Big thanks to Backcountry Access for sponsoring this avalanche education content. Check out the additional plethora of avalanche safety resources on their website.
High avalanche danger continues here in the backcountry of Colorado, with cold temperatures retarding bonding of weak layers in the snowpack. Was thinking of doing a moderate backcountry outing yesterday, but our favorite access road is still closed by slides, so opted for uphilling at Buttermilk ski area instead.
The east side of Buttermilk is always nearly deserted, and is a popular uphill for backcountry skiers who don’t have the time for a “real” trip or just need a workout. At midday the parking lot has become somewhat of a meeting place where you’re likely to see backcountry skiing friends. My old climbing buddy Michael Kennedy was there, along with his wife Julie — both incredibly experienced backcountry skiers, and well known for their years at the helm of Climbing Magazine. I hooked up with them for a fun skin-climb up and quick run on the groom.
Had an interesting conversation with Michael about decision making in the backcountry. We’re both concerned about imparting some of our hard-earned knowledge to our teenage sons.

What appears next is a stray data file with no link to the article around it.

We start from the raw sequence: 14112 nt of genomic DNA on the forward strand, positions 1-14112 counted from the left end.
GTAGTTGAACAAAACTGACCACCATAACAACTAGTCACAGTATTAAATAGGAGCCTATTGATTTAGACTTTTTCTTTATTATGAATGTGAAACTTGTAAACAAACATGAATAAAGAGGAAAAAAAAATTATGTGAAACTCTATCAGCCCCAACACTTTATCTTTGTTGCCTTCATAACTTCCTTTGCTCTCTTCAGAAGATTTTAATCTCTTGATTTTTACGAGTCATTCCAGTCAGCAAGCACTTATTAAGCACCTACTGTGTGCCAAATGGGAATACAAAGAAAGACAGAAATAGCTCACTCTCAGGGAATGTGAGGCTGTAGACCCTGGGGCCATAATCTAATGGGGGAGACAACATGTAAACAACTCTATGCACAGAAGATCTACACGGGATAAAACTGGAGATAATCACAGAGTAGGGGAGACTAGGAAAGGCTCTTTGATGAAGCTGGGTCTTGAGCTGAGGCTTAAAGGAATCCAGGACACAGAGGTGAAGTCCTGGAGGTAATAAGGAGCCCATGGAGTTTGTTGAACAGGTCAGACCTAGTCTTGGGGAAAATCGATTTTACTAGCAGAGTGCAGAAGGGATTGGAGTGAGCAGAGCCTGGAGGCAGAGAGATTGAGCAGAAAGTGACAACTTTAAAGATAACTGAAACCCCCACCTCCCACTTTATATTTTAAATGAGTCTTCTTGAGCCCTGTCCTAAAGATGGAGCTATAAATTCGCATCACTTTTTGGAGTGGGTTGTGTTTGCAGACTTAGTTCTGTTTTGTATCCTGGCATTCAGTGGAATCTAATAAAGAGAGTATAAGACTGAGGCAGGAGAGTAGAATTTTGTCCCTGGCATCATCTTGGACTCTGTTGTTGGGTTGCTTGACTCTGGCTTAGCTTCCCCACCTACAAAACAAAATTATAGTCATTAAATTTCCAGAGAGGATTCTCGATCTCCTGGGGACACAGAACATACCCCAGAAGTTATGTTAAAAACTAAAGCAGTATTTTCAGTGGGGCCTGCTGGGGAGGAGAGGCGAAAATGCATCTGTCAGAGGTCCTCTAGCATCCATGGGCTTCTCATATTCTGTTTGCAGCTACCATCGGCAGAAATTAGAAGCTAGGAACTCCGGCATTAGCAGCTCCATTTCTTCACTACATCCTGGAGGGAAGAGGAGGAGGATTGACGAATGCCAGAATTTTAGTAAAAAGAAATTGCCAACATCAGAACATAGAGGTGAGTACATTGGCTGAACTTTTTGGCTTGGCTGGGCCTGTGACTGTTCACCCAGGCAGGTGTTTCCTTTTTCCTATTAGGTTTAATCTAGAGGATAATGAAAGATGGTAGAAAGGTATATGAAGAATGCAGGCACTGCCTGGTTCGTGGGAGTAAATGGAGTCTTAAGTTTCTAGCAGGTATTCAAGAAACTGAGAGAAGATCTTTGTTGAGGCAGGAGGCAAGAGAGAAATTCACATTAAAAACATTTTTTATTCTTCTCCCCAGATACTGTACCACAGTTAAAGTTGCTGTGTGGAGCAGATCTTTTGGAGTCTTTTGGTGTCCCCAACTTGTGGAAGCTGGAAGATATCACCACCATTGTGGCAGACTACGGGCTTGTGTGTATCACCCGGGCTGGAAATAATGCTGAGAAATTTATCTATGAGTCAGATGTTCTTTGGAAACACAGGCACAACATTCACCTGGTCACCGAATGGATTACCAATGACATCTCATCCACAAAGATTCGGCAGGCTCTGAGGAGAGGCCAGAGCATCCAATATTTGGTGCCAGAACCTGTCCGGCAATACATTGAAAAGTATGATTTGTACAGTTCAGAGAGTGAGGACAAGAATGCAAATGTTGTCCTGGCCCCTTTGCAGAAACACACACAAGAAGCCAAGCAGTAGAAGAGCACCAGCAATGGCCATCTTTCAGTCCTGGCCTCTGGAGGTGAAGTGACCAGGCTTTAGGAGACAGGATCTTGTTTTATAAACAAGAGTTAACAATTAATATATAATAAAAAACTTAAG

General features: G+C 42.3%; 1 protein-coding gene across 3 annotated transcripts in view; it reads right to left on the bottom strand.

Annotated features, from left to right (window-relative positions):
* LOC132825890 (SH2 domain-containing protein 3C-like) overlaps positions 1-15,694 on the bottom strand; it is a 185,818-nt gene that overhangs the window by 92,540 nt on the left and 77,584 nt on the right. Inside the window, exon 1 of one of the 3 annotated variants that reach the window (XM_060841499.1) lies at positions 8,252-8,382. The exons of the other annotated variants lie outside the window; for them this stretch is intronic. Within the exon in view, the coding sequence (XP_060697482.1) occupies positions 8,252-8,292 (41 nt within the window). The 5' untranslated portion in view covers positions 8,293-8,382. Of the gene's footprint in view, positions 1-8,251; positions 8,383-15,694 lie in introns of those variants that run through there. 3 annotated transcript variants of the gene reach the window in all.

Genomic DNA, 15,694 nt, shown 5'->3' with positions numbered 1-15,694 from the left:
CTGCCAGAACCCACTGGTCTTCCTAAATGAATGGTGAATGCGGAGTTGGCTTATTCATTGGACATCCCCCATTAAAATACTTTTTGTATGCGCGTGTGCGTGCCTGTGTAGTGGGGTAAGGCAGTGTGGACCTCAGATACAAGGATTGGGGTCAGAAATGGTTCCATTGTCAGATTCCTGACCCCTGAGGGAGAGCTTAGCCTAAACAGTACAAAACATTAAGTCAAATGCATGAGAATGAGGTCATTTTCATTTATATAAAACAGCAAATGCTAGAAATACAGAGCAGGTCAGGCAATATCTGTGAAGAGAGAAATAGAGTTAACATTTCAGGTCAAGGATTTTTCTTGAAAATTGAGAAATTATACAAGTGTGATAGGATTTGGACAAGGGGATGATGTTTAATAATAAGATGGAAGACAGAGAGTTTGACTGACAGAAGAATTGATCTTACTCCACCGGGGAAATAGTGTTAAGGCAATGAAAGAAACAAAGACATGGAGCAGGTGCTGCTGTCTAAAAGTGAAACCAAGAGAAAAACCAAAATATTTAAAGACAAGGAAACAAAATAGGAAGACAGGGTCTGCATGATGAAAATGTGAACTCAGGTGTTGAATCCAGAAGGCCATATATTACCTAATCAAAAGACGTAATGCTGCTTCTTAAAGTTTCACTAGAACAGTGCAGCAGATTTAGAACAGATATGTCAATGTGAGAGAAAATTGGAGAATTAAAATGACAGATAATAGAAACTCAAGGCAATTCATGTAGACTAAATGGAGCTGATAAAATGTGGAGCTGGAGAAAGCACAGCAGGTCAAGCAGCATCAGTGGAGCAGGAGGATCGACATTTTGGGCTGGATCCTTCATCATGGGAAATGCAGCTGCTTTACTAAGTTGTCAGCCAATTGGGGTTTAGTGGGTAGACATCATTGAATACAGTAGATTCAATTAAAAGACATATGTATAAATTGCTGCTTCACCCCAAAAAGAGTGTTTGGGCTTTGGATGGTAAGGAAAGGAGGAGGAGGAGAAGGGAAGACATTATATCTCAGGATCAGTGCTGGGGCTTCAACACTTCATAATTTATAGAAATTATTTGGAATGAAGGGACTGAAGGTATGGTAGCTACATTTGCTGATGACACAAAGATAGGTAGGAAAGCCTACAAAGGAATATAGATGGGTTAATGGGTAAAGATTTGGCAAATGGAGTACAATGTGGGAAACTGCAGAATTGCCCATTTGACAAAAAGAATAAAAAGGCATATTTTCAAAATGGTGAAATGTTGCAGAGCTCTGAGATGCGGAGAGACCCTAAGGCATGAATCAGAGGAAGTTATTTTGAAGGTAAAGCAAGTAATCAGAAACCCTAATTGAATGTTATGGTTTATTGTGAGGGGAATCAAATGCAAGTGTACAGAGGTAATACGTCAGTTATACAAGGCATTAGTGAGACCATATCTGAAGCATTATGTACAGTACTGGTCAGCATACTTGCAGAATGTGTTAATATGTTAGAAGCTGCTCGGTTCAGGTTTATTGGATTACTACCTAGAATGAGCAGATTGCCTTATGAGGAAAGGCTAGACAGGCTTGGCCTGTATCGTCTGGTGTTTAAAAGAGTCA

I mentioned to Michael that, inspired by the Munter system, I’d been working on a mind map of the avalanche terrain decision process. I like the concept of the Munter, but for teaching decision making skills I believe we need a more robust system. One that strongly includes factors such as group size, desired risk level, average age of group, experience of skiers, quality of inter-group communication (radios? shouting?), and so on. Such a system would have a scoring method so a student could plug in all the factors, assign scores, and come out with a go versus no-go answer.
Michael pointed out that such attempts at reducing a complex mental and intuitive process are a good thing — but risk causing skiers to depend more on a calculation then on their own judgment. I agree. Such processes are probably better as a teaching tool and judgment double-check then they are as an end-all way of arriving at a firm decision.
Weird video department: In our ongoing quest to watch every film ever made with backcountry skiing and/or snow avalanches, we checked out another loser last night. Yes, Avalanche Ally, another Roger Corman lemon with everything from love to dynamite. Priceless scenes include a cheesy talking rock, an avalanche buried woman scratching bloody fingers at her icy tomb like an Edgar Allen Poe story — and a few small items in the script that were blatantly sourced from writing I’ve done about avalanches over the years. Would have been fun to at least have heard from the screen writer when they were lifting my prose, but no.